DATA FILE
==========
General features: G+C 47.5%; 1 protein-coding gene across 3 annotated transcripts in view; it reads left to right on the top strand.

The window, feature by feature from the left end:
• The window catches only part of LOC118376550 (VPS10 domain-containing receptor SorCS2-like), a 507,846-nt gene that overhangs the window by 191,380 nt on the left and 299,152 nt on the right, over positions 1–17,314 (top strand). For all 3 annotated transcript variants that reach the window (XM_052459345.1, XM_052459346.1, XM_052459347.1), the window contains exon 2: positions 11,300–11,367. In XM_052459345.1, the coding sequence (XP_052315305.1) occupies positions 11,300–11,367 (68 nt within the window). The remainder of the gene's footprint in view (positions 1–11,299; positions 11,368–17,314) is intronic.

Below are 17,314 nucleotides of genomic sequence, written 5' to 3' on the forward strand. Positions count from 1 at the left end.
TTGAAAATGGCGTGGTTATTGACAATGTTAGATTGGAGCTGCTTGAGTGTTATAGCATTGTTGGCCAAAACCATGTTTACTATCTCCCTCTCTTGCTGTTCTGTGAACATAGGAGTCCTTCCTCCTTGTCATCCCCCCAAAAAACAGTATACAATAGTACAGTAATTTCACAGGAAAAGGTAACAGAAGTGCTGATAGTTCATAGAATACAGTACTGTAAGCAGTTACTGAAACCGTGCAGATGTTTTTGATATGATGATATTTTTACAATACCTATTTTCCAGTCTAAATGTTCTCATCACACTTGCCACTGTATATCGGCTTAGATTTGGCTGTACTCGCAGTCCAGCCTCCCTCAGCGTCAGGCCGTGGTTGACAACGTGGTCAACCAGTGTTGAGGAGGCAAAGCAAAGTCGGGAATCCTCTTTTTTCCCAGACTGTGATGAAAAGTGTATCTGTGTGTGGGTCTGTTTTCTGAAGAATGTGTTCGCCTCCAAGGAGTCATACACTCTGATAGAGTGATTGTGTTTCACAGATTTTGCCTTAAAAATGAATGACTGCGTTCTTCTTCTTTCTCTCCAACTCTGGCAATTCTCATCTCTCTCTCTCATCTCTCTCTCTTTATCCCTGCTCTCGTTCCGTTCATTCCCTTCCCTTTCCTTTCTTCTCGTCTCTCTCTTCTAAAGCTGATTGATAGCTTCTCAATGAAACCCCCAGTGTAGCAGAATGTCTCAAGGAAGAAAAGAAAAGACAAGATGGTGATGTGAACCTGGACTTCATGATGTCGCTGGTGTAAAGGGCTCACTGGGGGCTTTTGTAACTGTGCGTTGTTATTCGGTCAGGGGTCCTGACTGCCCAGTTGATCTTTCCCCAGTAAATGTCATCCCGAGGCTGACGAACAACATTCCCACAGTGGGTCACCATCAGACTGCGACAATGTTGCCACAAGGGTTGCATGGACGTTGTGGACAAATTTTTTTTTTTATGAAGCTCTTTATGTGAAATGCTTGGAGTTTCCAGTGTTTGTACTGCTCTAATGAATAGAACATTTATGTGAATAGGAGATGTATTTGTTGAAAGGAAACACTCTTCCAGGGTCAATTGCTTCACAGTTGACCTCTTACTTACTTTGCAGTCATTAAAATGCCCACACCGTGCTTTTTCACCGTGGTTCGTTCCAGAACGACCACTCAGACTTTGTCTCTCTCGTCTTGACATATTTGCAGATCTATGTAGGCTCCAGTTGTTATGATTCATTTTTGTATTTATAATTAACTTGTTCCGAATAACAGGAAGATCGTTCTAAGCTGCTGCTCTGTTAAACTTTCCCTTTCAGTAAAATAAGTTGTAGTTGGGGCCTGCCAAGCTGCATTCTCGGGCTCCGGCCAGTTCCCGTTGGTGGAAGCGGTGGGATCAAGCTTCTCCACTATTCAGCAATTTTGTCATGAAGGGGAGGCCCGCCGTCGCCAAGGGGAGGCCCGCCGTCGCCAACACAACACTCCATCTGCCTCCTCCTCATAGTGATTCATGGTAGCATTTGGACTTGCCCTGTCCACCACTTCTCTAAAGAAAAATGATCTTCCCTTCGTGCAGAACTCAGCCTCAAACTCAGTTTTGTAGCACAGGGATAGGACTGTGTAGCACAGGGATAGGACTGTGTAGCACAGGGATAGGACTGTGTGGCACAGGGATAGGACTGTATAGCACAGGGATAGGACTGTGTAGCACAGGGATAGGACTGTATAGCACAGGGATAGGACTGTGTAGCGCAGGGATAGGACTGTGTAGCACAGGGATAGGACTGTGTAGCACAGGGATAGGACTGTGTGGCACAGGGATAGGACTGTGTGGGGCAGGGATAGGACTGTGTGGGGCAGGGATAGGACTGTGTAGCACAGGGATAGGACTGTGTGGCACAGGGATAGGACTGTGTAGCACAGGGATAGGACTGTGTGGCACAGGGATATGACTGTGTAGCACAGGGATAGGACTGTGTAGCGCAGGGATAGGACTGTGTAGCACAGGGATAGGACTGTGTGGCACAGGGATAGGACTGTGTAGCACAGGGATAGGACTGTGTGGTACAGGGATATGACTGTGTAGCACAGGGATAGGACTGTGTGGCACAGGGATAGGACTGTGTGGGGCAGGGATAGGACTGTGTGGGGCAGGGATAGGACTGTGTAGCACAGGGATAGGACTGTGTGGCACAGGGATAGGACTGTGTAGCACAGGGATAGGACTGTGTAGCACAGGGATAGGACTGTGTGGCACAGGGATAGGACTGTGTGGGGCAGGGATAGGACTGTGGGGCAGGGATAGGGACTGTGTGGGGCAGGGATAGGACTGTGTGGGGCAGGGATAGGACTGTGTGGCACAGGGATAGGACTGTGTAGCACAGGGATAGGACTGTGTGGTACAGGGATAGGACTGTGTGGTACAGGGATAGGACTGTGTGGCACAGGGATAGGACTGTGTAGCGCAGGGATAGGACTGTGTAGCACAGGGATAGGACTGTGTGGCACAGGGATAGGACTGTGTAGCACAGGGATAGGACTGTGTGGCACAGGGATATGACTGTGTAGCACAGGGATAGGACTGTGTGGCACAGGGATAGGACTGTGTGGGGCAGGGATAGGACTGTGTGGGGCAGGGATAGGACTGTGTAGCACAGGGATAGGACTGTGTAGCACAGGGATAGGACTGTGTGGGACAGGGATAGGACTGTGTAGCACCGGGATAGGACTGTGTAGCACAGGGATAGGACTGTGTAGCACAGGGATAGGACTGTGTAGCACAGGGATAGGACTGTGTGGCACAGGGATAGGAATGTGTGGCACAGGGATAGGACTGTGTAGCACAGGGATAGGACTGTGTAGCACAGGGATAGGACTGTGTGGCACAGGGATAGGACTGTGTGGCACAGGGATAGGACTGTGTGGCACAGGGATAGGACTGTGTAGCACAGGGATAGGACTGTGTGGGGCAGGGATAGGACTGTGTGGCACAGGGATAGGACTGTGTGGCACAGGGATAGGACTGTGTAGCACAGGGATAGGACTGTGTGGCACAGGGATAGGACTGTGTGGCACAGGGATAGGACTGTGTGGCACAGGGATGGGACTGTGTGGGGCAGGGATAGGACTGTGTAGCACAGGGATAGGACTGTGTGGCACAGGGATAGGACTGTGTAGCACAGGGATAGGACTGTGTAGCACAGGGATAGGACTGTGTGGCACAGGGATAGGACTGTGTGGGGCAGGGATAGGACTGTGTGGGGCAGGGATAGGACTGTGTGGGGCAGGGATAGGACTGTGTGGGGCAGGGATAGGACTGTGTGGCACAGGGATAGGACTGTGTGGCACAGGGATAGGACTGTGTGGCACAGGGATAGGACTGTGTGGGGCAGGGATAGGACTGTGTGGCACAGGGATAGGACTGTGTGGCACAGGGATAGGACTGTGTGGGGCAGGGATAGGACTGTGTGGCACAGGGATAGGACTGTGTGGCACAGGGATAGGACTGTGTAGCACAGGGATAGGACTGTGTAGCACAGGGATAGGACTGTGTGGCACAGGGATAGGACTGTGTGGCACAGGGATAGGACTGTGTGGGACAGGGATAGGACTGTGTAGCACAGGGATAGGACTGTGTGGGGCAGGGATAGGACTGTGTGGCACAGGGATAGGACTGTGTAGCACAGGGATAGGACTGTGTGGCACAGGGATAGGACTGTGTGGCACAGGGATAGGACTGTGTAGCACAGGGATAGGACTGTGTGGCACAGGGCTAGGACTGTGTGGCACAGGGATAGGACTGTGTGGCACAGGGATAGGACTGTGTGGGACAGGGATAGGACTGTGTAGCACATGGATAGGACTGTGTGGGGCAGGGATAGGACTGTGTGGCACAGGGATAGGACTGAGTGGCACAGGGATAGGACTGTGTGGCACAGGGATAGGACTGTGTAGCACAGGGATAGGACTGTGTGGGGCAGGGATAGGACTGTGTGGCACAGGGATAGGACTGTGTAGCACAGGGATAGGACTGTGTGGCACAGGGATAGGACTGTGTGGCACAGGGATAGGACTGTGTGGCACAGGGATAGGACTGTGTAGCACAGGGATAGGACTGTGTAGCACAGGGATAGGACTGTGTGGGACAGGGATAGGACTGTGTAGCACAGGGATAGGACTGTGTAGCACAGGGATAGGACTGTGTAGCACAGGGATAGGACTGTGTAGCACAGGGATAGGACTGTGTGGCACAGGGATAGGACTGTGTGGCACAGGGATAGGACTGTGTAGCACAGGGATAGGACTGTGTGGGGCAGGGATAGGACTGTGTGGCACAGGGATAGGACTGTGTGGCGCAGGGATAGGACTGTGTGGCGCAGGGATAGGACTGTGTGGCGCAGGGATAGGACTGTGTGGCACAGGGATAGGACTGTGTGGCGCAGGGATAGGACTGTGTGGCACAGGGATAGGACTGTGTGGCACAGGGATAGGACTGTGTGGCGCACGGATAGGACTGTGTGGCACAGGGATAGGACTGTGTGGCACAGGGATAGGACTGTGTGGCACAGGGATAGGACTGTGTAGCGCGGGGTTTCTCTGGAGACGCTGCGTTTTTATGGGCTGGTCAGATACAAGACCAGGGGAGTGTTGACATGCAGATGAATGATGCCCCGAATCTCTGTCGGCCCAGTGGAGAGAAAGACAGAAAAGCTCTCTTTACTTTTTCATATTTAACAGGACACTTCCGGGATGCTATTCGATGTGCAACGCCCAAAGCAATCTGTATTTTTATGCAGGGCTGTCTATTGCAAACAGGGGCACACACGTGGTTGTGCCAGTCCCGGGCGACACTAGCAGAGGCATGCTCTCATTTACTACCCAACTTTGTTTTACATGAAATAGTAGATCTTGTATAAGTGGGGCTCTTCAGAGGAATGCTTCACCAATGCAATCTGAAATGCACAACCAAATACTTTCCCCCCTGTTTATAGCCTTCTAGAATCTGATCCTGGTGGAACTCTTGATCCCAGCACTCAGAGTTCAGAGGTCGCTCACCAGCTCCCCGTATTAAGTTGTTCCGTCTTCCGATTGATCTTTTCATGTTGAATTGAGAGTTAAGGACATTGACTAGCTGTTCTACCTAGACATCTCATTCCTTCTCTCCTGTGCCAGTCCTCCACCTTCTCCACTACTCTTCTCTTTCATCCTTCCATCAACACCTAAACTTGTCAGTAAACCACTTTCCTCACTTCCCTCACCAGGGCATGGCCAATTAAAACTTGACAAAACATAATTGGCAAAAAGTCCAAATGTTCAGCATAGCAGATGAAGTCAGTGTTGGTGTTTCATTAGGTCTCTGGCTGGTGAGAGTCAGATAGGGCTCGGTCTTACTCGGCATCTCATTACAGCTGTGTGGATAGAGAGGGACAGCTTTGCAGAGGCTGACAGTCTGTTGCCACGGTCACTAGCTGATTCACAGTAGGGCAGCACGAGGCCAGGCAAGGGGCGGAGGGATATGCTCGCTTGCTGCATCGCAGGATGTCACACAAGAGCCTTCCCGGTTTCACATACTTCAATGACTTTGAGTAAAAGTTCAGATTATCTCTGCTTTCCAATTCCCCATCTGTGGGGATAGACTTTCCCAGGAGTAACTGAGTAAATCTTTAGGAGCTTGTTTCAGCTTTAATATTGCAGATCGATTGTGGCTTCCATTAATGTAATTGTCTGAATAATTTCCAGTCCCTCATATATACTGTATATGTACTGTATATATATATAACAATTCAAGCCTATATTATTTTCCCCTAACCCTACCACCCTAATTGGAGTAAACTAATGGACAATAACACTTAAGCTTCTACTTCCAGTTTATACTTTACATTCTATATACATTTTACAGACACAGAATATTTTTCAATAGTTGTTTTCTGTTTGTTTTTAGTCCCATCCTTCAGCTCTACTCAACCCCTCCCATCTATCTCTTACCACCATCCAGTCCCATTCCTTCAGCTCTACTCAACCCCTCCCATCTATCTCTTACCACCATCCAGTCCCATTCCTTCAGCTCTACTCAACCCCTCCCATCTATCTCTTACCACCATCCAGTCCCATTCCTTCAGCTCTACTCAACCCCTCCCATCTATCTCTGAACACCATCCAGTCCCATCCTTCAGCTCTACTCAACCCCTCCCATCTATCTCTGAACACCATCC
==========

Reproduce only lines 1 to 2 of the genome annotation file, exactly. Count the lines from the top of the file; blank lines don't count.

General features: G+C 47.5%; 1 protein-coding gene across 3 annotated transcripts in view; it reads left to right on the top strand.

The window, feature by feature from the left end: